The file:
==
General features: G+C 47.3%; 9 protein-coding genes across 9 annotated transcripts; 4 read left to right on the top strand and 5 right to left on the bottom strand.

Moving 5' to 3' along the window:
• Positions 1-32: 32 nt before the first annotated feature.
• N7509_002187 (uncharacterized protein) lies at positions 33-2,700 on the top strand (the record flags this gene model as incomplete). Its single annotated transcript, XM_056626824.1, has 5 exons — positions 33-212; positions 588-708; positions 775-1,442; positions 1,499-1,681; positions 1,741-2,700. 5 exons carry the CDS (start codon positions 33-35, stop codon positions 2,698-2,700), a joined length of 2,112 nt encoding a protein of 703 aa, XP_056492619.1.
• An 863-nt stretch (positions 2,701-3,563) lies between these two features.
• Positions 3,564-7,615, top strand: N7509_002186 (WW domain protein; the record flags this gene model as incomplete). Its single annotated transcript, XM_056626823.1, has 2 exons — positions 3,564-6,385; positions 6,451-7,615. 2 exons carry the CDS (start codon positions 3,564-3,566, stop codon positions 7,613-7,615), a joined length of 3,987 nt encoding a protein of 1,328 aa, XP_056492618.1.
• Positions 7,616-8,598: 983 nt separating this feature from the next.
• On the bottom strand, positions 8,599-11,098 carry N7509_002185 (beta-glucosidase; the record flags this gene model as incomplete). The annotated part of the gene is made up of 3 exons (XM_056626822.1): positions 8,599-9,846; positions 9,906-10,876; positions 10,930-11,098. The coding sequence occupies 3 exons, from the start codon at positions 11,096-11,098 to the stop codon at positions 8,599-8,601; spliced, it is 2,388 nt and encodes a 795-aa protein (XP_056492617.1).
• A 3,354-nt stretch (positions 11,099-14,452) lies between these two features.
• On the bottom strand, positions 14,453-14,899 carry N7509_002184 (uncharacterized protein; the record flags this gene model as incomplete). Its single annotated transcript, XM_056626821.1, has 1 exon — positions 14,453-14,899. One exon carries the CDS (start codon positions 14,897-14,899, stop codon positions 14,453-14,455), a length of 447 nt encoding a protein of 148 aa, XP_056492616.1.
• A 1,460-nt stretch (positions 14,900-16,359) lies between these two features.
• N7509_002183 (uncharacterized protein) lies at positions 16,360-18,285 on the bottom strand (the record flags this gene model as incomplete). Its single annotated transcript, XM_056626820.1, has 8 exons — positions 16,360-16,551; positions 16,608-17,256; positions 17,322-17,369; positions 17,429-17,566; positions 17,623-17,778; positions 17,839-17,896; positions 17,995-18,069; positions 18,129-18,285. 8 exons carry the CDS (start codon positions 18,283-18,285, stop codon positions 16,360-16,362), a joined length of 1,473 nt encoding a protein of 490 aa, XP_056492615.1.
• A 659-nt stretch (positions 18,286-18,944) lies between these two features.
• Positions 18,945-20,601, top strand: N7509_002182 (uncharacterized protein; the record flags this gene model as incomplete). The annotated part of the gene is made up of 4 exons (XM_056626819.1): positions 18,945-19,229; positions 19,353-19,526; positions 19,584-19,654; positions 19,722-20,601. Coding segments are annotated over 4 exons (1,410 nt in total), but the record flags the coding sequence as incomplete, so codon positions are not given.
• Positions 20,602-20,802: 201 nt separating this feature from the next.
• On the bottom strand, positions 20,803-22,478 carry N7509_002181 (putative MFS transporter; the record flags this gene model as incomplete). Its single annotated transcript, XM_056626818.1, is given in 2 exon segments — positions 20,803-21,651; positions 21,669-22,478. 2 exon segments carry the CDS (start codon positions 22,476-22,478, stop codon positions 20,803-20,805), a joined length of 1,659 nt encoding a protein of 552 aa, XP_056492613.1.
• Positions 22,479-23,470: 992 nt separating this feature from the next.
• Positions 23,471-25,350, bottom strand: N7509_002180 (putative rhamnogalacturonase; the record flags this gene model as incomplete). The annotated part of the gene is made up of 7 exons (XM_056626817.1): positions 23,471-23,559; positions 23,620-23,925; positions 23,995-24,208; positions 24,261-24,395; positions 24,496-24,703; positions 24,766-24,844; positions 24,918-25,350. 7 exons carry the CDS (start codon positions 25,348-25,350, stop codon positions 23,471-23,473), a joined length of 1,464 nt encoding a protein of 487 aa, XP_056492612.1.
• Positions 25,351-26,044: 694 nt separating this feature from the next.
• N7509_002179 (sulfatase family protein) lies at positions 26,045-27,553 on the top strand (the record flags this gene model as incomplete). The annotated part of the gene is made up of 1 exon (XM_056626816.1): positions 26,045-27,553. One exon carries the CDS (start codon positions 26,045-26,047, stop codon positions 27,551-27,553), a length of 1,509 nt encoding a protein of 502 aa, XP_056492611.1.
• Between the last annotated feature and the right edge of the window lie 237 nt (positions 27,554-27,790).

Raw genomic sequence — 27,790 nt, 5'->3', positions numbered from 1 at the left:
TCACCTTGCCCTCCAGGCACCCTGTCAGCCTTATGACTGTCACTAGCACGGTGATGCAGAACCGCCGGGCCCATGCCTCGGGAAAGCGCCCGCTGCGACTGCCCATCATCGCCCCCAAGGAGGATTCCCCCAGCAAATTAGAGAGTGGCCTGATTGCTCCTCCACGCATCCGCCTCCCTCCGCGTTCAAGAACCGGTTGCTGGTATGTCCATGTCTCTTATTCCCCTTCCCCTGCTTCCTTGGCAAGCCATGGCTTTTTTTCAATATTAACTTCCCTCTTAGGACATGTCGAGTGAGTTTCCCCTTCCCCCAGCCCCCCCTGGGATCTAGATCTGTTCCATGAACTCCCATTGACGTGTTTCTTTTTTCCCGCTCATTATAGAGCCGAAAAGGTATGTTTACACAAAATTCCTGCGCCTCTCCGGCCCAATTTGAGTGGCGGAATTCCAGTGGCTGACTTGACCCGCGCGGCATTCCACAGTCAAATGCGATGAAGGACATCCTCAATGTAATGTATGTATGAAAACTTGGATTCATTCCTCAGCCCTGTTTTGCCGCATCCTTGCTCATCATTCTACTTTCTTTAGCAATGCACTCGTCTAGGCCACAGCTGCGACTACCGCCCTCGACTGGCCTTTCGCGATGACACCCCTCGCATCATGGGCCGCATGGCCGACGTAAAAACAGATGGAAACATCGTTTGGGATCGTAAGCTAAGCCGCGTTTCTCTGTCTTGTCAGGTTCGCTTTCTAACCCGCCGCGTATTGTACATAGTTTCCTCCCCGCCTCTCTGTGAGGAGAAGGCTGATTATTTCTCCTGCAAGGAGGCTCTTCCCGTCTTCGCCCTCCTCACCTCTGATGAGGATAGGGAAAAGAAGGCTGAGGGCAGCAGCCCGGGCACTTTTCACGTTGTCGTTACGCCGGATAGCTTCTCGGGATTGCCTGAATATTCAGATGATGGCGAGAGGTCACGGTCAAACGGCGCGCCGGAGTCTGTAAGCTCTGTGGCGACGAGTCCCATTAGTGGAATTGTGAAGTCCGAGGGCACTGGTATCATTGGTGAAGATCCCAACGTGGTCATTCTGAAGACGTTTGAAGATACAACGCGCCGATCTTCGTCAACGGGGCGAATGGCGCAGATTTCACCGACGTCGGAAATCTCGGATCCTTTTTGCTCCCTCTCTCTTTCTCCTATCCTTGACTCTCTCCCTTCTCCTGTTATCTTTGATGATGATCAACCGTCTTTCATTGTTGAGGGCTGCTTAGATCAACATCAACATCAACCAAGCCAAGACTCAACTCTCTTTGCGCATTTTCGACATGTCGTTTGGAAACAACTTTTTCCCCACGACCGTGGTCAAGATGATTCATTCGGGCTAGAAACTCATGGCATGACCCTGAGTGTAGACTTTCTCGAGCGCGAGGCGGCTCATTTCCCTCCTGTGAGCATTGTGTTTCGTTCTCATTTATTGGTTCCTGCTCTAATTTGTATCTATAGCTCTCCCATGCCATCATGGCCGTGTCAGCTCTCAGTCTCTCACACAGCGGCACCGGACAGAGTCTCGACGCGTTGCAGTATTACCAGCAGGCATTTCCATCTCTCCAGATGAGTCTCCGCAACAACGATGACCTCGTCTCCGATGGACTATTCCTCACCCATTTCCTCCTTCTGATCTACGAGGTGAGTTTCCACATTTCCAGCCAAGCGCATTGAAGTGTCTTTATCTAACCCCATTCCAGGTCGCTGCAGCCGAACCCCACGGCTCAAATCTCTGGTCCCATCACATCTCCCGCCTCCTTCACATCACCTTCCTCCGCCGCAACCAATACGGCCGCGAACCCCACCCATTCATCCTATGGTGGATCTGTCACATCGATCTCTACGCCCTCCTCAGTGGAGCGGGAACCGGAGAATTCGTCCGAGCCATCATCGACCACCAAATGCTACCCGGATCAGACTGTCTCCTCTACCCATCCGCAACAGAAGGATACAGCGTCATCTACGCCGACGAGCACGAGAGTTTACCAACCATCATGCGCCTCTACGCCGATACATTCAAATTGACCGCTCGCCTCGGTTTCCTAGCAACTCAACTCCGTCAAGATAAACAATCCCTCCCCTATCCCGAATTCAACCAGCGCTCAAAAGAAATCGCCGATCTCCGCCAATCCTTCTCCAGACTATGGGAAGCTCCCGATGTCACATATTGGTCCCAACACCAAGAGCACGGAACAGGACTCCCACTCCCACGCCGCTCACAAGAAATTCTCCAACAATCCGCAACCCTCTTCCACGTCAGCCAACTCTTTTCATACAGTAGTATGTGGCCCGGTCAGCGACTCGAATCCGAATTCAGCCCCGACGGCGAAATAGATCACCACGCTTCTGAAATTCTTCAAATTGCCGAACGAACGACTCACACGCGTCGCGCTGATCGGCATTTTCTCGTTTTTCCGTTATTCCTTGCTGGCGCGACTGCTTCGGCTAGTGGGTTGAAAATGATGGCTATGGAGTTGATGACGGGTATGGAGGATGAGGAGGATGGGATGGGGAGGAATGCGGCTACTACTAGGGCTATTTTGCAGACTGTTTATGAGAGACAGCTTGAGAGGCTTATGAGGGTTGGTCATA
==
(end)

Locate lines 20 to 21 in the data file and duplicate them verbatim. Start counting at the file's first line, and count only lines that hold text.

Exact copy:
• N7509_002179 (sulfatase family protein) lies at positions 26,045-27,553 on the top strand (the record flags this gene model as incomplete). The annotated part of the gene is made up of 1 exon (XM_056626816.1): positions 26,045-27,553. One exon carries the CDS (start codon positions 26,045-26,047, stop codon positions 27,551-27,553), a length of 1,509 nt encoding a protein of 502 aa, XP_056492611.1.
• Between the last annotated feature and the right edge of the window lie 237 nt (positions 27,554-27,790).